Ned lived a happy life growing organic vegetables on a farm with his hippie girlfriend and his dog named Willie Nelson, but an unadvised incident with marijuana at a farmer's market lands him in jail. When he gets out of jail, he is off to live with his sisters. While Ned is still happy, his sisters are much less so after his honest, but unworldly manner contributes to revelations which manage to expose infidelity in one marriage, potentially illegal actions in one job opportunity, dishonesty in one budding relationship and morally unpleasant behaviour in one domestic partnership. He sees those problems as breakdowns in communication, but his sisters see him as an idiot. The truth the audience witness is that ultimately, Ned is a catalyst for good around him without consciously setting out to do so. The denouement of the film sees balance restored with a positive outcome for all in the family.Written by
Kathryn Hawn and Paul Rudd were both in How Do You Know(2010) and Wanderlust(2012). See more »
She says "crowning glory" but the subtitle says "crowing glory". See more »
[working with Billy in their new recycled candle shop]
Anyway, what I was saying though, is that people recycle cans, they recycle papers, you know... why not, why not candles? I say, we put a bin out, let people bring their old drippings in their convenience.
It's like those, those bags, that say - I used to be a plastic bottle. We can have a bin that say - I used to be another candle!
That's a great idea. Yeah. And then when they bring those candles, we put them in another bin that say - I used ...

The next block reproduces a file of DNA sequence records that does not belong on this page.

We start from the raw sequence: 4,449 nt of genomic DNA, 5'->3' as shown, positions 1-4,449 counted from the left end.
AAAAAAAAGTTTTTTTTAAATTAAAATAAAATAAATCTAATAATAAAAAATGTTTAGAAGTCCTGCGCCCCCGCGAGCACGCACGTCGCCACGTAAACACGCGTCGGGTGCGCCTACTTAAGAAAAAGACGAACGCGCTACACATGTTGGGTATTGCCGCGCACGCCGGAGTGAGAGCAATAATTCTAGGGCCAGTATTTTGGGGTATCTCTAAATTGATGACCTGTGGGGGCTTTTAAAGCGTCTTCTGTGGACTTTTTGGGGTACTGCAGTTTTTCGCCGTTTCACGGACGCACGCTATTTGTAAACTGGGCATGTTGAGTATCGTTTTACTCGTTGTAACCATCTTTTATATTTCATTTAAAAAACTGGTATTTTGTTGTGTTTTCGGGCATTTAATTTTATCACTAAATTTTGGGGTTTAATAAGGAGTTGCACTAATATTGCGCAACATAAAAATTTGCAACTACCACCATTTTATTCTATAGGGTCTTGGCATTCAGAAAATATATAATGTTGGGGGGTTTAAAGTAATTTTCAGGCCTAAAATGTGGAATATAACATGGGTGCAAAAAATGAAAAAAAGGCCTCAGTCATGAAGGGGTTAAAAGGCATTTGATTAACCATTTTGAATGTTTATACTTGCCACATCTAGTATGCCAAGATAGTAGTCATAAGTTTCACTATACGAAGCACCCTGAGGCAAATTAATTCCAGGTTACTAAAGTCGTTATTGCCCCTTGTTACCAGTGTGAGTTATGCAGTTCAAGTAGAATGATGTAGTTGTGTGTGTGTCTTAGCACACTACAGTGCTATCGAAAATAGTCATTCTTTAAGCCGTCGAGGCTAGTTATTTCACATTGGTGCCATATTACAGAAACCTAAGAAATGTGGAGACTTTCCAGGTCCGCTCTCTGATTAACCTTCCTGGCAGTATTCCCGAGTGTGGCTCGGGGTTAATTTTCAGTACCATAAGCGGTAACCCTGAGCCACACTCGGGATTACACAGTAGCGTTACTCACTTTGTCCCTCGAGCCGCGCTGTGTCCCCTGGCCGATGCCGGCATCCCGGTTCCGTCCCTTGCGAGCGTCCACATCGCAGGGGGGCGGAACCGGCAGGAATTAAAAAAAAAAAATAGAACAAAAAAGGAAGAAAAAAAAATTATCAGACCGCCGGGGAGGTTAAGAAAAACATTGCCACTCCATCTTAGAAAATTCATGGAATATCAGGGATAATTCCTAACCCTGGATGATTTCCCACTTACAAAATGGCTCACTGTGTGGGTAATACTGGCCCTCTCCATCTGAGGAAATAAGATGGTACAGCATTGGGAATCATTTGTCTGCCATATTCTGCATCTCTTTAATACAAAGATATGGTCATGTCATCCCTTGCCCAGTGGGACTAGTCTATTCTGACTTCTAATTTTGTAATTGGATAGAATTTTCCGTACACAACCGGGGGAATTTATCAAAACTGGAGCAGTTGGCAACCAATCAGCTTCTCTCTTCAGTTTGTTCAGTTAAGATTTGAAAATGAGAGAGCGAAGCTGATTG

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Bloopers and outtakes shown during the closing credits. See more »
What a wonderful movie. Paul Rudd is terrific. He is truly the star. His performance is outstanding. The idiot is not Paul's character, Ned. He is a good-natured person who is willing to give everyone the benefit of the doubt. Rather, the idiots are his three pretentious sisters who treat Ned like a child, misinterpreting his honesty for immaturity. Ned maintains his integrity, which is in sharp contrast to the phoniness that he encounters in others. Misunderstandings occur as Ned forces his sisters to confront their own lies. Ned is perceived as the family problem when in fact he is the solution, except no one knows it, at first. Several scenes are amusing as Ned's good nature and candid outlook produces some awkward situations. This movie succeeds because it tells a story, does so with humor, and keeps the audience engaged.
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